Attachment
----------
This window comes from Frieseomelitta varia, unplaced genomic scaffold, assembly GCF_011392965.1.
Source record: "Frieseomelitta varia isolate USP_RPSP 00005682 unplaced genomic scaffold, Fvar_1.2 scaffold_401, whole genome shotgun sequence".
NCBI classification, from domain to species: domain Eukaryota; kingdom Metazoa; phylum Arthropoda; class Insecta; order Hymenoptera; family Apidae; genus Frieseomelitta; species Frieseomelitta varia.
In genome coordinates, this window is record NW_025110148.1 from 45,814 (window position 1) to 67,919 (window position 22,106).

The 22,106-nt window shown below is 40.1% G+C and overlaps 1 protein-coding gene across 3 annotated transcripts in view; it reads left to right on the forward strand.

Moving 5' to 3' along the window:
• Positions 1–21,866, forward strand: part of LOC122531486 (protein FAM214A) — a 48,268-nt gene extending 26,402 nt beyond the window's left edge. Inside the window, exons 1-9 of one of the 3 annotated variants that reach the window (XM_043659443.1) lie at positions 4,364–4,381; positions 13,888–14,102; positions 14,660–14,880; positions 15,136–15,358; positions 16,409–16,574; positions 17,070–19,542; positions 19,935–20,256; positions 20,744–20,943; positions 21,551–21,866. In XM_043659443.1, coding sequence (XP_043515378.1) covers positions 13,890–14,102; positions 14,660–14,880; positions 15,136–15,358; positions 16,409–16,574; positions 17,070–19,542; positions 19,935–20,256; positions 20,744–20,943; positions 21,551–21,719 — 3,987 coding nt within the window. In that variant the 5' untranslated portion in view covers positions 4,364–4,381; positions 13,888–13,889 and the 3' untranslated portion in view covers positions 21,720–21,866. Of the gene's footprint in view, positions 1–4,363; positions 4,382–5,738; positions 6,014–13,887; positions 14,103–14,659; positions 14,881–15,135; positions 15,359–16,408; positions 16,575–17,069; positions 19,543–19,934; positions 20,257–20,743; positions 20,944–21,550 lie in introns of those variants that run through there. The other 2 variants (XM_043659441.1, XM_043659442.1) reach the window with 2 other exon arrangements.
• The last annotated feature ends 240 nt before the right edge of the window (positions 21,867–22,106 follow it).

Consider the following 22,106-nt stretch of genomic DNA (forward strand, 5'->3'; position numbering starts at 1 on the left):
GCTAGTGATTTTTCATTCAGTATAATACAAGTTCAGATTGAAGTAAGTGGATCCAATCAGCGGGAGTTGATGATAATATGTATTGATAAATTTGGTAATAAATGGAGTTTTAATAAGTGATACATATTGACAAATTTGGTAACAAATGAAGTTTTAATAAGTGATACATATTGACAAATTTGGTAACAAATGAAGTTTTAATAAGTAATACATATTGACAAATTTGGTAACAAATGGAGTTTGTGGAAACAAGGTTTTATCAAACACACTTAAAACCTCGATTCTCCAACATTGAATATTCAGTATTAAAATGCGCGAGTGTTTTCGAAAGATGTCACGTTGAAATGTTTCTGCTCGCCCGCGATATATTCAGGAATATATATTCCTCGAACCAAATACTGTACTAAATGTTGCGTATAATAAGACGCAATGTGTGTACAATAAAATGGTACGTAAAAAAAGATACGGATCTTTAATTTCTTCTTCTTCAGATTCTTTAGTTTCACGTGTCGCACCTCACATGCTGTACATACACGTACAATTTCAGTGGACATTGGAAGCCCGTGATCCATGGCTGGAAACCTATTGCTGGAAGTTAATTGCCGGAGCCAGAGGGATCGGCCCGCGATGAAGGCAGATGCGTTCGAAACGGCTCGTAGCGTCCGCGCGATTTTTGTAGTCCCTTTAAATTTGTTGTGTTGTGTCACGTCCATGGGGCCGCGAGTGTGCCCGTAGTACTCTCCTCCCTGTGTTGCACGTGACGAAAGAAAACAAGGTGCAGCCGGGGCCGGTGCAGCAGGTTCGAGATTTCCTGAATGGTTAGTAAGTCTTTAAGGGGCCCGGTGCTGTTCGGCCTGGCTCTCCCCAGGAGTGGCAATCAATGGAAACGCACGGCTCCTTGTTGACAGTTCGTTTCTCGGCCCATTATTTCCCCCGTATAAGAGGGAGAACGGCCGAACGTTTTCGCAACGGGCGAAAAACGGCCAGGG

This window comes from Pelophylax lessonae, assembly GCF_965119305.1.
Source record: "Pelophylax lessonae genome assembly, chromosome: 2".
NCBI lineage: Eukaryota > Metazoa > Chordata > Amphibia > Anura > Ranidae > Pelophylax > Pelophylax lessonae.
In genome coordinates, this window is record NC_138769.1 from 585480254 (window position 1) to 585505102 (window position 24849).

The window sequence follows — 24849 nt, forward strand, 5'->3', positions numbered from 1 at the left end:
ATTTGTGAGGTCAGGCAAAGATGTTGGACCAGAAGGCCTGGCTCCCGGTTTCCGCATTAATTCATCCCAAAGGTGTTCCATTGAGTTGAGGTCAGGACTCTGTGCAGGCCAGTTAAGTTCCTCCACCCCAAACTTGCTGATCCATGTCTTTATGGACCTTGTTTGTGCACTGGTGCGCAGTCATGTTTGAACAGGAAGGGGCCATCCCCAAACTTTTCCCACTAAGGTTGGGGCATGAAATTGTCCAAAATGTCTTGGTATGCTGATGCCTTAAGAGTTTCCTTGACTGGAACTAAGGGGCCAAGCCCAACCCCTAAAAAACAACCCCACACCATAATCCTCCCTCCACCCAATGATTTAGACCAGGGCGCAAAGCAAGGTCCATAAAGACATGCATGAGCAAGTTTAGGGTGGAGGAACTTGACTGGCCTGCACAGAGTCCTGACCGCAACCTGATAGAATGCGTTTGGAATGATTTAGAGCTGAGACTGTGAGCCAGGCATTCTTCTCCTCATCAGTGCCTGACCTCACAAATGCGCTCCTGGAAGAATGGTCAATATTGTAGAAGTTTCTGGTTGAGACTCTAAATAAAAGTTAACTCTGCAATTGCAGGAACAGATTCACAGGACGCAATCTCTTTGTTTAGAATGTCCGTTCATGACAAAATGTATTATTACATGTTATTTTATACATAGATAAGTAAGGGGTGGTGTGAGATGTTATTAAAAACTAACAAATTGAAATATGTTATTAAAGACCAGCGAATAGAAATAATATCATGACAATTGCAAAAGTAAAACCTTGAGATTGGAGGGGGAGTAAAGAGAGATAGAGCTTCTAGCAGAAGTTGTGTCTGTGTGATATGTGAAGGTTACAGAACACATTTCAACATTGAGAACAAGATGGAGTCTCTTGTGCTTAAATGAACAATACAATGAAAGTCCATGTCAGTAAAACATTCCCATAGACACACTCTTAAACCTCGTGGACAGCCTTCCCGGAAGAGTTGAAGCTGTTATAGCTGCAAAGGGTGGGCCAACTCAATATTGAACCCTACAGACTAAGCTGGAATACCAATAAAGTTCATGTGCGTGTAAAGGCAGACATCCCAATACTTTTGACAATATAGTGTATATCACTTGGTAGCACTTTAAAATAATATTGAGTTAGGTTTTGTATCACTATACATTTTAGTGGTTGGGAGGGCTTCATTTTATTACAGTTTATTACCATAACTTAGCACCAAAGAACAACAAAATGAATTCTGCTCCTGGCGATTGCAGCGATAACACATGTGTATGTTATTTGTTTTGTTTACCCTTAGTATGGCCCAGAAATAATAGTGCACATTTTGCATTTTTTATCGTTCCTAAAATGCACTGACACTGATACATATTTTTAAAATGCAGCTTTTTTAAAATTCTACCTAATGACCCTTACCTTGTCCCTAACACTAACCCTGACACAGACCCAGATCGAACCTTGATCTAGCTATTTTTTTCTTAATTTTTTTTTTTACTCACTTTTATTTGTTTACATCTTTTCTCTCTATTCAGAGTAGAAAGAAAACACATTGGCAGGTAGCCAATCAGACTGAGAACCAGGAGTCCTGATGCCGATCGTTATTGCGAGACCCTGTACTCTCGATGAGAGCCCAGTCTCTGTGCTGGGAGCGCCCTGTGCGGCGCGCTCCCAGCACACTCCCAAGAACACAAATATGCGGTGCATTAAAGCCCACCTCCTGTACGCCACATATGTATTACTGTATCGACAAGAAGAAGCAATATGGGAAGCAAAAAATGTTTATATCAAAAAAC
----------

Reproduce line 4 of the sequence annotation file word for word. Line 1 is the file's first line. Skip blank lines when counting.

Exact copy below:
In genome coordinates, this window is record NW_025110148.1 from 45,814 (window position 1) to 67,919 (window position 22,106).